Research Networks’ Exogenous Evaluation
It is pertinent to remember that the evaluative preferences of members of the networks may be in accordance with external indicators agencies impose. As a Physics researcher interviewed told us, “the evaluation directs posture and not always in a good direction, because objective meet external, exogenous standards. And if the guys have belief in the good direction of what they are doing, they should continue, even if no more points come from an external evaluation. There has to be more freedom to deliver an original production.” Very often the external evaluation applies directly toward parameters that influence the choice of research themes, such as the research edits when they include preevaluation indicators.
External indicators, exogenous to the micro level, however, are important sources of information to be used in a critic manner in the discussion with the actors of collaboration network. Certainly, all evaluations must have consequences, practical results, and even with external requirements interference not always totally desirable, RNPE should be maintained.
Some of the most common indicators are those of context and impact, described later, which we call research networks exogenous indicators. In general, evaluative and accrediting agencies, S&T systems, or ministries of education and science and technology provide such indicators. They are external indicators, sources for national and international rankings, and for bibliometric databases such as Web of Knowledge, Science Citation Index, Scopus, Google Scholar, PubMed, Ricyt, Scielo, Redalyc, and Journal Citation Report, which should be intensively discussed with the members of the collaborative networks in the permanent sense of where we are, where we want to be or get, with what kind of ethical and epistemological baggage.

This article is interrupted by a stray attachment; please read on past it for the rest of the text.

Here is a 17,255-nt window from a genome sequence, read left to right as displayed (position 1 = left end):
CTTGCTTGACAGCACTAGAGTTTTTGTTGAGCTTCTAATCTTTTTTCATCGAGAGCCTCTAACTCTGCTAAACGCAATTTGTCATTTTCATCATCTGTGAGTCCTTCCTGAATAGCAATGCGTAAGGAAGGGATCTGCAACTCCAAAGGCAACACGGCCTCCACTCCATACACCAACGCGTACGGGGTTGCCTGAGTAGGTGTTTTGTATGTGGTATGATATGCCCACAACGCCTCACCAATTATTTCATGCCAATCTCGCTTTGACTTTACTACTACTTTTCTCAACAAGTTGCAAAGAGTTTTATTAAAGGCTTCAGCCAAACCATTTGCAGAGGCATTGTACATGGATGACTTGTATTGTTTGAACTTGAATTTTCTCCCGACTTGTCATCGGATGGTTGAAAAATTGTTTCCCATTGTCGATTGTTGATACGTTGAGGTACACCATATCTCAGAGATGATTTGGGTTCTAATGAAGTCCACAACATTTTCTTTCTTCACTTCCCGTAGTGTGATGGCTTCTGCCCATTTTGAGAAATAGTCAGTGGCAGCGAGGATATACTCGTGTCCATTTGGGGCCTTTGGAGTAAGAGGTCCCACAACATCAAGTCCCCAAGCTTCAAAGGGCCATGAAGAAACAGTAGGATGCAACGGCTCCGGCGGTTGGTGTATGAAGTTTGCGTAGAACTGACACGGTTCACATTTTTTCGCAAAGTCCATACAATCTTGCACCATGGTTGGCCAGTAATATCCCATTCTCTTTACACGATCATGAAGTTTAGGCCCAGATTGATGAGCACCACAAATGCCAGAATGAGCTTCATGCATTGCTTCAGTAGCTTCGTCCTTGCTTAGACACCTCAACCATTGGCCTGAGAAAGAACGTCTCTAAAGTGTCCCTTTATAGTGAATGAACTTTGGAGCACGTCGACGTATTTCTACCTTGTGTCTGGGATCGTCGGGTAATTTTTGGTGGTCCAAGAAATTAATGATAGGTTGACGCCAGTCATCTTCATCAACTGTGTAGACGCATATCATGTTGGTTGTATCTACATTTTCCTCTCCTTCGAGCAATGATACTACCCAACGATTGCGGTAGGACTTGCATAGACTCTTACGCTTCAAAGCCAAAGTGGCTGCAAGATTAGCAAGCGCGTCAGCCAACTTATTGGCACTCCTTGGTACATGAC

Research networks exogenous indicators are those related to the outsides of the network, and we consider them to be divided between two dimensions: research network external context and research network impact. At research network external context dimension, some categories can be identified: science globalization; science policy; science rewards; international and national rankings; and evaluation systems and national and international legislation (Adams, 2012; Defazio et al., 2009; Hessels and van Lente, 2008; Kitagawa and Lightowler, 2013; Postiglione, 2013). Some categories can be considered as belonging to research network impacts: visibility and impact of explicit knowledge production, that is, publications citations (Adler et al., 2009; Jacob and Meek, 2013); and knowledge networks; societal impacts, economics impacts, and technology transfer (Aksnes and Rip, 2009; Bornmann, 2012; De Filippo et al., 2012; Furtado et al., 2009; Guennif and Ramani, 2012; Kalucy et al., 2009; Salles et al., 2011).
It is important to understand the distinction between measuring efficiency (i.e., the ratio of output to input) and impact (i.e., the capacity to produce effects). At the network research level, the impact of research investments goes beyond knowledge production and can be expressed by educating new scientists, training skilled graduates, creating new networks, stimulating social interaction, creating new scientific instrumentation and methodologies, improving university-industry collaboration, and improving knowledge transfer and innovation (Agasisti et al., 2012; Bruneel et al., 2010; Meyer, 2002; Salter and Martin, 2001). Some studies focus on how incentives for collaboration shape collaborative behavior and research productivity in the context of EU-funded research networks (Defazio et al., 2009; Protogerou et al., 2010; Roediger-Schluga and Barber, 2008); other studies analyze the effects of affiliation (university research centers) on the productivity and collaboration patterns by facilitating cross-discipline, crosssector, and interinstitutional productivity and collaborations (Ponomariov and Boardman, 2010; Rossoni et al., 2008).